Again, I know I often come across as bitter, and I apologize.  Just trying to point out the way I see things...warped or otherwise.
Title: Re: What's up with the Frugalwoods?
Post by: wordnerd on December 30, 2018, 09:52:40 AM
Hey, Mr. Bojangles. I think it's perfectly normal to have those kinds of feelings and very healthy to acknowledge and work through them. It's when you project them onto two people you don't know that it becomes problematic. As you say, you will be FIREd. Your journey is different from theirs. Wishing you luck on yours.
Title: Re: What's up with the Frugalwoods?
Post by: mathlete on December 30, 2018, 10:09:20 AM
I can't for the life of me understand all the hate that is surrounding this topic. They never claimed they came from poverty and simply write about their lifestyle.

If you don't like their blog don't read it. The losers/haters in life never ceases to amaze me.




Sent from my iPhone using Tapatalk

Lol. Anyone who identifies a rich person as engaging in impropriety is just a loser or a hater. Now who does that remind me of...
Title: Re: What's up with the Frugalwoods?
Post by: tralfamadorian on December 30, 2018, 10:17:00 AM
Wow! This discussion is still going?

A few things:

-The Frugalwoods are not anonymous. When you look up the book on Amazon, Mrs. Frugalwood's name is there as author. She and her husband are addressed by their real names in the various media outlets they interviewed with for the book's promotion.

-In less than three years the Frugalwoods made over $300k/yr and saved 75-80% post-tax so that combined with the $4.4k/mo rent from their former residence, apparently they are financial independent. Bully for them. That's probably the fastest FIRE timeframe I've heard of.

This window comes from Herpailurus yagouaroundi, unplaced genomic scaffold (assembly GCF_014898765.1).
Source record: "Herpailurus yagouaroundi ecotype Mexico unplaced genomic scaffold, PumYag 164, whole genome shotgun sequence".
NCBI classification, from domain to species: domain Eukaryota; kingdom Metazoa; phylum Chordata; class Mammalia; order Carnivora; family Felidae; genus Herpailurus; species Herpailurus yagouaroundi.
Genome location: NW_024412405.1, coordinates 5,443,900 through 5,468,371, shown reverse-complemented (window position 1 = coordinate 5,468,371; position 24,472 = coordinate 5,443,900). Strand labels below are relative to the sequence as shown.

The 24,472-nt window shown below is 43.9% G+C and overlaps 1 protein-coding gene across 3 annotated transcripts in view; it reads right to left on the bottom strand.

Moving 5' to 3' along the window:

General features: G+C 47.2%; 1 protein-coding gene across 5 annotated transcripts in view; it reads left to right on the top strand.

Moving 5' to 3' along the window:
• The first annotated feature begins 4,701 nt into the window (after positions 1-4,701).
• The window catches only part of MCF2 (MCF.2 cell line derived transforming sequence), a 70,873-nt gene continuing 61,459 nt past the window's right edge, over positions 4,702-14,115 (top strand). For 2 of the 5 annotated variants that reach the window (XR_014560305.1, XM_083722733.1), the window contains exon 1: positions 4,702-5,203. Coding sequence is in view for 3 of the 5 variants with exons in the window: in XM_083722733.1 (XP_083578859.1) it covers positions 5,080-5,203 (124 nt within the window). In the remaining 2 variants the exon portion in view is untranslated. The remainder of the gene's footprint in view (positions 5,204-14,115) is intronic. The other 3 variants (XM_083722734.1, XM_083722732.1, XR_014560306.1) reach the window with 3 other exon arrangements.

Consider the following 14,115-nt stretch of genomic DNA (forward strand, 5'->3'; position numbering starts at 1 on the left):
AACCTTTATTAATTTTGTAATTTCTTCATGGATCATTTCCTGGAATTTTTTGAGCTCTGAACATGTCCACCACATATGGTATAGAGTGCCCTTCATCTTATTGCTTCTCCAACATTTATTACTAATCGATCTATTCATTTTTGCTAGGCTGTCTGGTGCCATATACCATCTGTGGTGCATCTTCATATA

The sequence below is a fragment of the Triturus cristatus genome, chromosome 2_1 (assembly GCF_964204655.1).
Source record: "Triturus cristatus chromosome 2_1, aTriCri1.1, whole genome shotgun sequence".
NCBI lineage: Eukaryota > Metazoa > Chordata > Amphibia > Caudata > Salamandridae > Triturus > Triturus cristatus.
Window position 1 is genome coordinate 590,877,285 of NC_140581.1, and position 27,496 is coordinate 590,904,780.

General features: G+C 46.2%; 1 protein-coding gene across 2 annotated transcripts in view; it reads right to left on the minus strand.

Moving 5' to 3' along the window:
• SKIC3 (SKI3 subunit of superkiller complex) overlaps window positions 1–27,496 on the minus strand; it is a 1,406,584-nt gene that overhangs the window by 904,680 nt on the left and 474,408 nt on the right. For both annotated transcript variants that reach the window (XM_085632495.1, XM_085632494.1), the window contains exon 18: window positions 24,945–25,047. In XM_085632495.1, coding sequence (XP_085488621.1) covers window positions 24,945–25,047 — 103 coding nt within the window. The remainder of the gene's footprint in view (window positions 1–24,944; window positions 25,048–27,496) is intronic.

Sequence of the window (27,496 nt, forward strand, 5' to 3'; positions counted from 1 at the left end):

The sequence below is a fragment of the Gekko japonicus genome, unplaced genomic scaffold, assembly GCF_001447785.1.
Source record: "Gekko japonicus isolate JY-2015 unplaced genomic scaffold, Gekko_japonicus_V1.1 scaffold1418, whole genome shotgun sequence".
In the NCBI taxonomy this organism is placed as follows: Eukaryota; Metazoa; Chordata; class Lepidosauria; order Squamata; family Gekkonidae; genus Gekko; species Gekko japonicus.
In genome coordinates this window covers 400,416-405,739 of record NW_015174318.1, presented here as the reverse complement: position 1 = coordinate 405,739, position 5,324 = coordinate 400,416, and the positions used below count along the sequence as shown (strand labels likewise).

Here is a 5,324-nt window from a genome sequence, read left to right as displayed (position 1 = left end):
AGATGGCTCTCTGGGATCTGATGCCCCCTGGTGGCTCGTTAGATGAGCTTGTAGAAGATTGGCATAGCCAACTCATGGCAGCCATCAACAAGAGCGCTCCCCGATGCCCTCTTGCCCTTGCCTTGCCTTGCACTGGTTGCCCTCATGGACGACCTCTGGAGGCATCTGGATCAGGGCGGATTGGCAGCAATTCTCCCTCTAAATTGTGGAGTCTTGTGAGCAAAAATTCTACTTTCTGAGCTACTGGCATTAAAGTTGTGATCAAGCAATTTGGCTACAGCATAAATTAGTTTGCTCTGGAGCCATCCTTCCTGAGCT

-For reasons not publicly disclosed, instead of owning their financial reality Mrs. Frugalwoods describes her and her family as "middle class", "non-profit salaries" and "not investment banking salaries", which is misleading and dishonest. Fans who thought the branding of the Frugalwoods was reality and not whitewashed fantasy had/have the feels about that; I don't blame them.

-The Frugalwoods no longer live what most of us would qualify as a frugal lifestyle according to their monthly budget. For example, they spent over $1,000 on groceries last month. I get it; Mr. Frugalwoods is still pulling in a huge salary. Their FIRE nest egg is untouched and they appear to still be saving a significant portion of their income. But it does increase the divide between the blog branding and reality.
Title: Re: What's up with the Frugalwoods?
Post by: Bublik2002 on December 30, 2018, 10:18:01 AM
I can't for the life of me understand all the hate that is surrounding this topic. They never claimed they came from poverty and simply write about their lifestyle.

If you don't like their blog don't read it. The losers/haters in life never ceases to amaze me.




Sent from my iPhone using Tapatalk

Lol. Anyone who identifies a rich person as engaging in impropriety is just a loser or a hater. Now who does that remind me of...

What's inappropriate? That they make more money than you? Go out and make more. This is the easiest country on the planet to get ahead... I'm an immigrant college dropout age 35. I have never made less than 300k a year since age 21.. I work hard and you should as well.


Sent from my iPhone using Tapatalk
Title: Re: What's up with the Frugalwoods?
Post by: mathlete on December 30, 2018, 10:23:51 AM

What's inappropriate? That they make more money than you? Go out and make more. This is the easiest country on the planet to get ahead... I'm an immigrant college dropout age 35. I have never made less than 300k a year since age 21.. I work hard and you should as well.


Sent from my iPhone using Tapatalk

Some form of this extremely lazy argument/ad-hominem attack has been launched at me many times since the start of this discussion many months ago. So I'm used to it by now.

If you really want the answer to the question, read the thread. My posts in particular. I've done an excellent job of explaining what the impropriety in question is.